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Policy questions for 2022

wg-opentech-2017.jpgFor last weekend's OpenTech I had recklessly suggested imagining the Daily Mail headlines of the future. Come to actually plan the talk, a broader scope seemed wiser, and after some limbering up with possible near-future headlines, which you can read on my slides, posted here, I wound up considering what might be genuine policy questions five years from now. As a way of assessing whether I had any credentials as a futurist, I referred the audience to a piece I wrote for Salon as 1998 opened, Top Ten New Jobs for 2002. (There was also a Daily Telegraph version.)

To score the jobs I proposed there, two we do for ourselves: people reviewer (or at least researcher) and real-time biographer. Large companies and the very wealthy have citizenship brokers (aka "tax advisors"), data obfuscators are better known as reputation managers, and embedded advertising managers are what a certain number of editors have been forced to become when the job hasn't been automated entirely. Copyright protection officers, digital actors' guild representatives, and computer therapists have yet to arise, but for "human virtual servants" we have myriad versions of mechanical Turk (see, for example, Annalee Newitz's Atlantic piece on Google raters). I haven't actually heard anyone describe themselves as an "electronic image consultant" but I can't believe they don't exist. So: not too bad a score, really.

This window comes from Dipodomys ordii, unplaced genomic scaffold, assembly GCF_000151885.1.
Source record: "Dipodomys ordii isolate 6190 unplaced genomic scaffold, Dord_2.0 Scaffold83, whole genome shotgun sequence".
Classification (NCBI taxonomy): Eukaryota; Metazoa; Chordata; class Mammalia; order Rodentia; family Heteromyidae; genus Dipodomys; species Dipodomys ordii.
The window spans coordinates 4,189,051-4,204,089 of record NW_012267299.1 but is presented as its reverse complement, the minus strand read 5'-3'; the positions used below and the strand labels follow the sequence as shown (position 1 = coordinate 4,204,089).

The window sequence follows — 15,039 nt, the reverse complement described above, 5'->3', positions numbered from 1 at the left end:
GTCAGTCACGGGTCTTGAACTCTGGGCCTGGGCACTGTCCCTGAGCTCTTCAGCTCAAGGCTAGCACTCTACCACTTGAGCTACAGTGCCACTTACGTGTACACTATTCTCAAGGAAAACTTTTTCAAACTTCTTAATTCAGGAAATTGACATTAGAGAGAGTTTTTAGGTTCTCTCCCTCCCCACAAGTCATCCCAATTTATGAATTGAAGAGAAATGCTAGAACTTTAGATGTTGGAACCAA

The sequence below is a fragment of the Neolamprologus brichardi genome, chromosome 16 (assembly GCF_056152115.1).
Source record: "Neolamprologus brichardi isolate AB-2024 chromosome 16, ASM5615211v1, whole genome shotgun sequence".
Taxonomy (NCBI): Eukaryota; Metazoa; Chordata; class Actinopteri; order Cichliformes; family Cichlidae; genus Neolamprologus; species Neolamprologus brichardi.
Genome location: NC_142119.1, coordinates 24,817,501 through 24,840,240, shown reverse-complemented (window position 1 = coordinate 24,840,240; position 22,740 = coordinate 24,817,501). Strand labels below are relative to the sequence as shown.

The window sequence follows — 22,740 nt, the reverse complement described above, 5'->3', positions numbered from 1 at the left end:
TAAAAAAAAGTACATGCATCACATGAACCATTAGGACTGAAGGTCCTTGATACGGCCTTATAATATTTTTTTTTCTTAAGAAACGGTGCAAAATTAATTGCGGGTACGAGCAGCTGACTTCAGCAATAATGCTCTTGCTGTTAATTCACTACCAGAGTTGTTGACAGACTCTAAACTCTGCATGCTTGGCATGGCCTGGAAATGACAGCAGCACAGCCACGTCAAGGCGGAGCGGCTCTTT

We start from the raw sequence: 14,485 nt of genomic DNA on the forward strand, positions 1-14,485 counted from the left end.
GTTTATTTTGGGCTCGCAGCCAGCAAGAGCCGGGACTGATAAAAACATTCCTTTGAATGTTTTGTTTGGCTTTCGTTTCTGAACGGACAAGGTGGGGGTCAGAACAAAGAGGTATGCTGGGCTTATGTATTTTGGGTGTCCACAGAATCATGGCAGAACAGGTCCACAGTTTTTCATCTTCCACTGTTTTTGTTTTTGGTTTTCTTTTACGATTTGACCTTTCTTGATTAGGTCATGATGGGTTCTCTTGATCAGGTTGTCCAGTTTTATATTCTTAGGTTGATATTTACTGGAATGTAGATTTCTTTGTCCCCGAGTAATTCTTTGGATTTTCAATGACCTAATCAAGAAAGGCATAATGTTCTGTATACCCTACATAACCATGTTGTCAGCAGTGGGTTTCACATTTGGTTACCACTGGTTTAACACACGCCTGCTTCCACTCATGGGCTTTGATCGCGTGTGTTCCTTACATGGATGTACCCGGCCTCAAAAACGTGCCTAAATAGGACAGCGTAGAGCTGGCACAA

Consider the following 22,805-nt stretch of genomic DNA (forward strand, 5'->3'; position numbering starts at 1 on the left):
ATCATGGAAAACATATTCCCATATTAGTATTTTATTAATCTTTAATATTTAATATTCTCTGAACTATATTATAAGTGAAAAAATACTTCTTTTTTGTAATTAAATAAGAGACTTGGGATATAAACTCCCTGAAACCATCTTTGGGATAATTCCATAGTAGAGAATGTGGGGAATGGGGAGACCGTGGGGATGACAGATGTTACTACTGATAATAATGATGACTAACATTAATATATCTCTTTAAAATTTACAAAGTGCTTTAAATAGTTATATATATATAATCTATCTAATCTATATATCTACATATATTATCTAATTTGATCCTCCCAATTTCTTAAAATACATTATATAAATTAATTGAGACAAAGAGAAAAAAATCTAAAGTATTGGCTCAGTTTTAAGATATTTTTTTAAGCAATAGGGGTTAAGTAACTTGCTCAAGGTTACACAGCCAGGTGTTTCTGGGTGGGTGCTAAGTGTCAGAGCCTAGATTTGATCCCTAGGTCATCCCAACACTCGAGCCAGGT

The rest of the limbering-up portion proposed some near-future headlines, and considered extracts from the actual Class of 2020 Mindset list (issued in 2016), plus some thoughts about the 2035 Mindset list (babies born in 2017) and the 2026 list (today's nine-year-olds). You can read these for yourselves.

policy-2022-slide.jpgThe policy questions all have current inspirations. These days, randomly wandering phone-neverwhered pedestrians are a constant menace, and it seems to be getting worse - in London you even see cyclists in traffic, earphones in, texting (while a similarly-equipped oblivious pedestrian vaguely strays in front of them). Road safety for this wantonly deaf-and-blind generation is an obvious conundrum, only partially solvable by initiatives like that of the German city of Augsberg, where they've embedded lights in the pavement so phone-starers will notice them.

Various options occur: repurposing disused tube tunnels as segregated walkways, for example, or building an elaborate network of sensors that an app on the phone follows automatically. My favorite suggestion from a pre-conference conversation: pneumatic tubes! This is a way-underused technology.

Video ads for malware on TV are with us, at least for the YouTube generation: to its product trials and technical support the shadow malware business infrastructure has added polished marketing campaigns complete with video ads on YouTube. Cyber crime is the fastest-growing industry in the world, I was told at a security meeting recently. Given the UK's imminent need for new sources of economic growth...